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Phoenix residents tell SAHRC hearing of racial tension, abuse during July unrest

17 November 2021 - 11:40 By Mfundo Mkhize
Phoenix community activist Sham Maharaj gives evidence at the SA Human Rights Commission investigative hearing into civil unrest in Durban.
Phoenix community activist Sham Maharaj gives evidence at the SA Human Rights Commission investigative hearing into civil unrest in Durban.
Image: SAHRC

Accounts of racial tension, assaults and killings of Africans, allegedly at the hands of Indian people in Phoenix, were aired during day 2 of the investigative hearing by the SA Human Rights Commission (SAHRC) into the July civil unrest.

The hearing in Durban is looking at the causes of the civil unrest which claimed 36 lives in Phoenix, north of Durban.

Bhambayi resident Chris Biyela told the commission on Tuesday that he narrowly escaped the wrath of an angry group of Indian people while driving through Phoenix.

“Two Indian people stopped my car and asked me what I was doing there. I was coming in for a severe beating until one of them said he knows me. I have had to endure recurring nightmares which prompted me to seek professional help from social workers,” said Biyela.

The July incidents of violence severed relations between different communities in the area, and during the height of the unrest they had received word that police minister Bheki Cele had visited the Phoenix area.

“This has really angered the community who were questioning Cele for not visiting the black community, but he went to Phoenix,” he said.

Two days later, Cele visited the community and addressed several thousand black people where he expressed regret for not speaking to them earlier about the violence.

“Cele had told us that he had not really been briefed earlier and that was why he had gone to Phoenix. The community told him that they wanted an investigation into the deaths of people at the hands of Phoenix residents,” Biyela said.

Cele undertook to assign 10 detectives to investigate the unrest, who would work alongside three community members from the affected communities.

Biyela also told the commission he had heard harrowing stories of how Indian people resorted to ill-treating their black workers after the riots in Phoenix.

There was a lack of assistance from the SAPS and we were outnumbered. They were absolutely no help. The evidence is there.
Sham Maharaj, Phoenix Ubuntu Forum

Another witness, Thulani Mseleku from Inanda, said he was attacked at traffic lights during the unrest. He said one of his attackers had snatched his Versace sunglasses and he was treated for head wounds at the hospital.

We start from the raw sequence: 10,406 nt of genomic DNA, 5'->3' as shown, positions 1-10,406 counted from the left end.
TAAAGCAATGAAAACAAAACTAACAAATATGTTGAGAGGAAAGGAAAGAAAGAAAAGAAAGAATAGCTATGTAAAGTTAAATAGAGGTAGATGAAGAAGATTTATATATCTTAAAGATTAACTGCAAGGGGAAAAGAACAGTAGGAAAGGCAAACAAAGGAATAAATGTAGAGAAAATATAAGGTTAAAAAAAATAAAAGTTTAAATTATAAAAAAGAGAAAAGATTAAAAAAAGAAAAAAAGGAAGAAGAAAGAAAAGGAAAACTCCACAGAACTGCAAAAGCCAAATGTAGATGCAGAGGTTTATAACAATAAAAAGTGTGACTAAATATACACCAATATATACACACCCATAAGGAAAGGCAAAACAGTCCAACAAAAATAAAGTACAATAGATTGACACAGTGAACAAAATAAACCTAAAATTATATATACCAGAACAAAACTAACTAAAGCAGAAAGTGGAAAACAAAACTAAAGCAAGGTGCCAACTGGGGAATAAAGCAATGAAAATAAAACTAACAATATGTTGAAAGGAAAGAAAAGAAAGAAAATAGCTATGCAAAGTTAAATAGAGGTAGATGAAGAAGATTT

Community activist Sham Maharaj, who represents the Phoenix Ubuntu Forum — comprising various NGOs and residents of the Phoenix area and formed in the aftermath of the violence — also gave an account of events in Phoenix.

Speaking about the shootings, Maharaj said the killings were not a massacre because the people who died were not all shot at one time. He drew a parallel to the Marikana massacre in 2012 when 34 miners were shot dead by police. But evidence leaders were adamant that the deaths should be regarded as a massacre.

“If you want to maintain that, then I am OK,” said Maharaj.

The hearing, which began on Monday, is expected to sit for three weeks. The scope of the hearing is to determine the loss of life, the targeting of retail centres, schools, transport systems and hospitals, and how the unrest worsened inequality, poverty, hunger and food insecurity.

It will also look into reports that many communities who took to the streets displayed excessive use of force, racial profiling, arson and killings, and rumours that the unrest was orchestrated.

Maharaj said the violence had been worsened by a shortage of police officers, coupled with the irresponsible use of social media platforms.

“There was a lack of assistance from the SAPS and we were outnumbered. They were absolutely no help. The evidence is there.”

He said “half truths” were being shared on social media. “Social media was abuzz with commercial media, print and visual media — not deliberately doing it, but trying to catch a juicy story out of a sad situation,” said Maharaj.

He recounted how he had objected to a video purporting to be from Phoenix and which had gone viral. “The video was instead from the Cornubia area,” said Maharaj.

He hoped the commission would consider making a recommendation on punishing those who use social media irresponsibly. He said the Ubuntu Forum was created to deal with the aftermath and what the community could do to keep “the temperatures down”.

The hearing is led by commissioner Andre Gaum, assisted by deputy chairperson Chris Nissen and Philile Ntuli, who is the chief panellist.

The hearing continues on Wednesday.

TimesLIVE


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